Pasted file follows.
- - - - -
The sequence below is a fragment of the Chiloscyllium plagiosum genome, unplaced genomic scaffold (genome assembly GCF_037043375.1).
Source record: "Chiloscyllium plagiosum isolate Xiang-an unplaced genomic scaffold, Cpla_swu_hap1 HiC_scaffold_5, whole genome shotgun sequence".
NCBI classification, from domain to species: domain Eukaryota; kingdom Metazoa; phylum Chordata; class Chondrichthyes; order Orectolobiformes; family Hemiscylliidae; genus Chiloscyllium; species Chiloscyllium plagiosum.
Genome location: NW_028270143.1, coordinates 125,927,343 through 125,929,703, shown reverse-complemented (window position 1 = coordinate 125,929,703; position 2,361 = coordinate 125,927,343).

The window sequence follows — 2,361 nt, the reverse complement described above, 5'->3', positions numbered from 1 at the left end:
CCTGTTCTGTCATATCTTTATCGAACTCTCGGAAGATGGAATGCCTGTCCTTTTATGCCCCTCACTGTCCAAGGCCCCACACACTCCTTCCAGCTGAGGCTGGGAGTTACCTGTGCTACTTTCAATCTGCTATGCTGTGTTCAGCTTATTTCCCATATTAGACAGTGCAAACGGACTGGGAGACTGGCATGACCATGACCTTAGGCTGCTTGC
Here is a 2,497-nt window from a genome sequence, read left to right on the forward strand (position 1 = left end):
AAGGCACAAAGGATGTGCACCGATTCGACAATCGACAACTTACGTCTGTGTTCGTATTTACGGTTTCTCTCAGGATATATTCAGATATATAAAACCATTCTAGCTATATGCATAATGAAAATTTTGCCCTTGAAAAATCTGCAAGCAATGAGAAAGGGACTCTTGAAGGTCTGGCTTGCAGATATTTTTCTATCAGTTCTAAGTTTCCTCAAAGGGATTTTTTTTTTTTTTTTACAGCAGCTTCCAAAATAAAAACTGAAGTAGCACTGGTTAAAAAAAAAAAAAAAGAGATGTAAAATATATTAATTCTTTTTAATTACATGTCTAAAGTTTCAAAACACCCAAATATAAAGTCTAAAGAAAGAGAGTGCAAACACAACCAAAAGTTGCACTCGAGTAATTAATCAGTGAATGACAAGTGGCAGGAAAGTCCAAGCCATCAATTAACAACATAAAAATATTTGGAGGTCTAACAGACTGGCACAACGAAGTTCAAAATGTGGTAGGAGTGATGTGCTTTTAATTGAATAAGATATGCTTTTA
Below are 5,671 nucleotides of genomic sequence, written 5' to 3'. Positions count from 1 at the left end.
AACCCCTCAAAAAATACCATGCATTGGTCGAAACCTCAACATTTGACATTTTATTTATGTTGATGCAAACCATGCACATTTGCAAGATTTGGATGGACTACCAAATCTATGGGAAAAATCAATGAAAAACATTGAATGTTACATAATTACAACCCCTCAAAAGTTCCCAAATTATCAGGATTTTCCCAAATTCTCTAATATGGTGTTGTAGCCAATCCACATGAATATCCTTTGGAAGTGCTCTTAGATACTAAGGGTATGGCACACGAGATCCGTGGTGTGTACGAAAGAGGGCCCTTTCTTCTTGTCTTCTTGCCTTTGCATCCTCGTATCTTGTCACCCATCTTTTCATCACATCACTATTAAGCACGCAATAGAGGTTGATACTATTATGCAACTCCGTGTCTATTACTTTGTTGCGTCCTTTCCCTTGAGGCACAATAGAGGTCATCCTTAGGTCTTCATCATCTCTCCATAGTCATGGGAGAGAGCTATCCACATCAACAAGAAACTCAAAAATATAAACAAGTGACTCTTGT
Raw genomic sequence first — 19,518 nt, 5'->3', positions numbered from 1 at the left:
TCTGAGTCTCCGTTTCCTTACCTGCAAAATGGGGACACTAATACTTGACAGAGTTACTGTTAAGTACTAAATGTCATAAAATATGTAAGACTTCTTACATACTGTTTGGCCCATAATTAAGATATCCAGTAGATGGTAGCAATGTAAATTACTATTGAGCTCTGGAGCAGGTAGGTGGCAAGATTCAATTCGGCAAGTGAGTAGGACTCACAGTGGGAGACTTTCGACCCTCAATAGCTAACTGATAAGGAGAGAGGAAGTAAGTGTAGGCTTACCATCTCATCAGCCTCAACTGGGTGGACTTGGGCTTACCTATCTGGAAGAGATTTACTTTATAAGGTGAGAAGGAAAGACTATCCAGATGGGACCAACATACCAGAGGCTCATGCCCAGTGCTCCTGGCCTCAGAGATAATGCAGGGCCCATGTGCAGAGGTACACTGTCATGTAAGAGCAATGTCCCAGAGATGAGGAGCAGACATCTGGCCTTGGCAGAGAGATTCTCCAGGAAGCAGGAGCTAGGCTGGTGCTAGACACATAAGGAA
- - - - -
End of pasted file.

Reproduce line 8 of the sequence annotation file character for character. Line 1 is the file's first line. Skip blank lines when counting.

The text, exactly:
AAGGCACAAAGGATGTGCACCGATTCGACAATCGACAACTTACGTCTGTGTTCGTATTTACGGTTTCTCTCAGGATATATTCAGATATATAAAACCATTCTAGCTATATGCATAATGAAAATTTTGCCCTTGAAAAATCTGCAAGCAATGAGAAAGGGACTCTTGAAGGTCTGGCTTGCAGATATTTTTCTATCAGTTCTAAGTTTCCTCAAAGGGATTTTTTTTTTTTTTTTACAGCAGCTTCCAAAATAAAAACTGAAGTAGCACTGGTTAAAAAAAAAAAAAAAGAGATGTAAAATATATTAATTCTTTTTAATTACATGTCTAAAGTTTCAAAACACCCAAATATAAAGTCTAAAGAAAGAGAGTGCAAACACAACCAAAAGTTGCACTCGAGTAATTAATCAGTGAATGACAAGTGGCAGGAAAGTCCAAGCCATCAATTAACAACATAAAAATATTTGGAGGTCTAACAGACTGGCACAACGAAGTTCAAAATGTGGTAGGAGTGATGTGCTTTTAATTGAATAAGATATGCTTTTA